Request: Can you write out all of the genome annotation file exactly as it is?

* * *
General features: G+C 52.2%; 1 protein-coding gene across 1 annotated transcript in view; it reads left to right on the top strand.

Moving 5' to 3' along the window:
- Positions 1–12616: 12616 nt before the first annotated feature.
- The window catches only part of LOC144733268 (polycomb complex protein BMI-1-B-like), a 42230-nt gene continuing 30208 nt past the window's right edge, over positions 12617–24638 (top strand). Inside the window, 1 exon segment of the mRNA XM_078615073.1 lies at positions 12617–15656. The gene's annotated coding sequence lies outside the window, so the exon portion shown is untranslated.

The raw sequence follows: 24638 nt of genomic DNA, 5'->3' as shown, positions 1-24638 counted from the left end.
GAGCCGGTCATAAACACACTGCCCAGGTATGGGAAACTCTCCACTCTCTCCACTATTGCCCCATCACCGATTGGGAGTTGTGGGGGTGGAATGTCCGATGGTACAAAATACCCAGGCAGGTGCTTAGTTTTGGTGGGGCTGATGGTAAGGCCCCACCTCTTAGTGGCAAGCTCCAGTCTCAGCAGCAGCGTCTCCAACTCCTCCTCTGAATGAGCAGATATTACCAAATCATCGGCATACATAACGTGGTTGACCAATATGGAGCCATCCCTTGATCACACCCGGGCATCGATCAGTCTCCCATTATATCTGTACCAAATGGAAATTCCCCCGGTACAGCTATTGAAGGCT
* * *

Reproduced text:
General features: G+C 52.2%; 1 protein-coding gene across 1 annotated transcript in view; it reads left to right on the top strand.

Moving 5' to 3' along the window:
- Positions 1–12616: 12616 nt before the first annotated feature.
- The window catches only part of LOC144733268 (polycomb complex protein BMI-1-B-like), a 42230-nt gene continuing 30208 nt past the window's right edge, over positions 12617–24638 (top strand). Inside the window, 1 exon segment of the mRNA XM_078615073.1 lies at positions 12617–15656. The gene's annotated coding sequence lies outside the window, so the exon portion shown is untranslated.

The raw sequence follows: 24638 nt of genomic DNA, 5'->3' as shown, positions 1-24638 counted from the left end.
GAGCCGGTCATAAACACACTGCCCAGGTATGGGAAACTCTCCACTCTCTCCACTATTGCCCCATCACCGATTGGGAGTTGTGGGGGTGGAATGTCCGATGGTACAAAATACCCAGGCAGGTGCTTAGTTTTGGTGGGGCTGATGGTAAGGCCCCACCTCTTAGTGGCAAGCTCCAGTCTCAGCAGCAGCGTCTCCAACTCCTCCTCTGAATGAGCAGATATTACCAAATCATCGGCATACATAACGTGGTTGACCAATATGGAGCCATCCCTTGATCACACCCGGGCATCGATCAGTCTCCCATTATATCTGTACCAAATGGAAATTCCCCCGGTACAGCTATTGAAGGCT